Special Olympics Pennsylvania #50for50: Zachary Williams

#50for50: Volume 18
▪️ Zachary Williams
▪️ 33 years old
▪️ Fayette County

“I’ve been in Special Olympics for 25 years. I think my physical therapist at the time talked to my mom about it. The first sport I tried was basketball. I like competing at Summer Games. I’ve competed in 2013, 2015 and 2019. Twice in basketball and last year I did swimming. … I have hydrocephalus and I have epilepsy. I’ve had 23 different surgeries, mainly because my shunt wasn’t working properly. I’ve had 13 of those and between 1998 and 1999 I had six surgeries in three months. Eventually I’ll have to have a new vagal nerve stimulator put in place. Sometimes that’s helped me and sometimes I’ve had seizures that just don’t stop. Once, I was in the middle of a Regional Input Council call and I had a seizure and my mom was like ‘we gotta go, he’s having a seizure.’ Usually I kind of, like, shake a little bit. But sometimes I’ve gotten myself to the point where I’ve gotten a couple black eyes or a lacerated nose. … I was nervous joining Special Olympics at first, but I’m comfortable now with everything. I love to get people interested in Special Olympics and get them involved and tell them all about the different sports. I have three degrees from Athlete Leadership University: Athlete Representative, Global Messenger and Health & Fitness Coordinator. About two years ago, I gave a speech to the Knights of Columbus. Besides introducing myself, I told them all about Special Olympics and what goes on in my community. I told them about what goes on with me and all my events with all my friends. … I just stay as positive as I can be. I’ve made a lot of friends through Athlete Leadership. They say I’ve done a good job and I really have enjoyed making new friends and playing sports with my teammates.”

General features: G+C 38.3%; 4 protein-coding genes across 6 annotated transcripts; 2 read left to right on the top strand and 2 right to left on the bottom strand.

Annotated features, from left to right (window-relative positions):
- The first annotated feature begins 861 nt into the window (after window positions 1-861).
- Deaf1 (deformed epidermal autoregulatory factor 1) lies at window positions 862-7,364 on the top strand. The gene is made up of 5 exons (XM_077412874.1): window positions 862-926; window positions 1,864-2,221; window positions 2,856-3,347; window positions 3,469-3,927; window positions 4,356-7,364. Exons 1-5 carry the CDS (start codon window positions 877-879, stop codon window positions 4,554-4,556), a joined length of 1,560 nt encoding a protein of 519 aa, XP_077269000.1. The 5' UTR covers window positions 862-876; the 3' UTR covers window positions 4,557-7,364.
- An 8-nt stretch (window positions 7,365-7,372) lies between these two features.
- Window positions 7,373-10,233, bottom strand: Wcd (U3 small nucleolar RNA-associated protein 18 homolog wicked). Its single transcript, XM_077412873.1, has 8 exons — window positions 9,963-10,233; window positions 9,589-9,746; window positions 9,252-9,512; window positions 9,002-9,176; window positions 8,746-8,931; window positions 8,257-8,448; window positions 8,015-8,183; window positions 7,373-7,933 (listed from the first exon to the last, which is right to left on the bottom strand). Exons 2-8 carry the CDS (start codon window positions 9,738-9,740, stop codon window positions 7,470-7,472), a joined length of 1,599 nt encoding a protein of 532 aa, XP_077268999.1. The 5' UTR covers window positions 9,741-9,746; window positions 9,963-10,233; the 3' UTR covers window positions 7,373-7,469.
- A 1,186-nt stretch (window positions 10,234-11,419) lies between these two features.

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Special Olympics Pennsylvania

The mission of Special Olympics Pennsylvania is to provide year-round sports training and competition in a variety of Olympic-type sports for children and adults with intellectual disabilities, giving them continuing opportunities to develop physical fitness, demonstrate courage, experience joy, and participate in a sharing of gifts, skills, and friendship with their families, other Special Olympics athletes, and the community.

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